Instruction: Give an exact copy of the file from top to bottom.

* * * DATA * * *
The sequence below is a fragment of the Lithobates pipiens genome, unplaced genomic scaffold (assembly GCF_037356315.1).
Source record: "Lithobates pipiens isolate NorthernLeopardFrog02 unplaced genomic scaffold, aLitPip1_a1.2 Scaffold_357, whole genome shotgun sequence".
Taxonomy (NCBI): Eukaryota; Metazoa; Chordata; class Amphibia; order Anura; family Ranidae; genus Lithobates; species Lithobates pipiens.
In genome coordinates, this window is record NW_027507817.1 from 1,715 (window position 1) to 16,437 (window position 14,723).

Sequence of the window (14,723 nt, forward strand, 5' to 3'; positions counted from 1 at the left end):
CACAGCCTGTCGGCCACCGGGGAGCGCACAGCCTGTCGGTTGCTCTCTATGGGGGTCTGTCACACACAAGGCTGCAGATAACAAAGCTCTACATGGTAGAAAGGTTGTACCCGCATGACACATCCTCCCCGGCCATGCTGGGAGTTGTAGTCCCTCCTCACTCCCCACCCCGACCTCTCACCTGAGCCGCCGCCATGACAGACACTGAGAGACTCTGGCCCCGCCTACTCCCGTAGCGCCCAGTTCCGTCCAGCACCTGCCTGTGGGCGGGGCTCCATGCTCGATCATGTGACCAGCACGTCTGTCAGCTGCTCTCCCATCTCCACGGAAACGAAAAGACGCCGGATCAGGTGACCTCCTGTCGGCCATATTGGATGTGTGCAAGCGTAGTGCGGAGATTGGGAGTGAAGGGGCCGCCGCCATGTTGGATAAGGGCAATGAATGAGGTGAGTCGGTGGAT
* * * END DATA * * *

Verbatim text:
The sequence below is a fragment of the Lithobates pipiens genome, unplaced genomic scaffold (assembly GCF_037356315.1).
Source record: "Lithobates pipiens isolate NorthernLeopardFrog02 unplaced genomic scaffold, aLitPip1_a1.2 Scaffold_357, whole genome shotgun sequence".
Taxonomy (NCBI): Eukaryota; Metazoa; Chordata; class Amphibia; order Anura; family Ranidae; genus Lithobates; species Lithobates pipiens.
In genome coordinates, this window is record NW_027507817.1 from 1,715 (window position 1) to 16,437 (window position 14,723).

Sequence of the window (14,723 nt, forward strand, 5' to 3'; positions counted from 1 at the left end):
CACAGCCTGTCGGCCACCGGGGAGCGCACAGCCTGTCGGTTGCTCTCTATGGGGGTCTGTCACACACAAGGCTGCAGATAACAAAGCTCTACATGGTAGAAAGGTTGTACCCGCATGACACATCCTCCCCGGCCATGCTGGGAGTTGTAGTCCCTCCTCACTCCCCACCCCGACCTCTCACCTGAGCCGCCGCCATGACAGACACTGAGAGACTCTGGCCCCGCCTACTCCCGTAGCGCCCAGTTCCGTCCAGCACCTGCCTGTGGGCGGGGCTCCATGCTCGATCATGTGACCAGCACGTCTGTCAGCTGCTCTCCCATCTCCACGGAAACGAAAAGACGCCGGATCAGGTGACCTCCTGTCGGCCATATTGGATGTGTGCAAGCGTAGTGCGGAGATTGGGAGTGAAGGGGCCGCCGCCATGTTGGATAAGGGCAATGAATGAGGTGAGTCGGTGGAT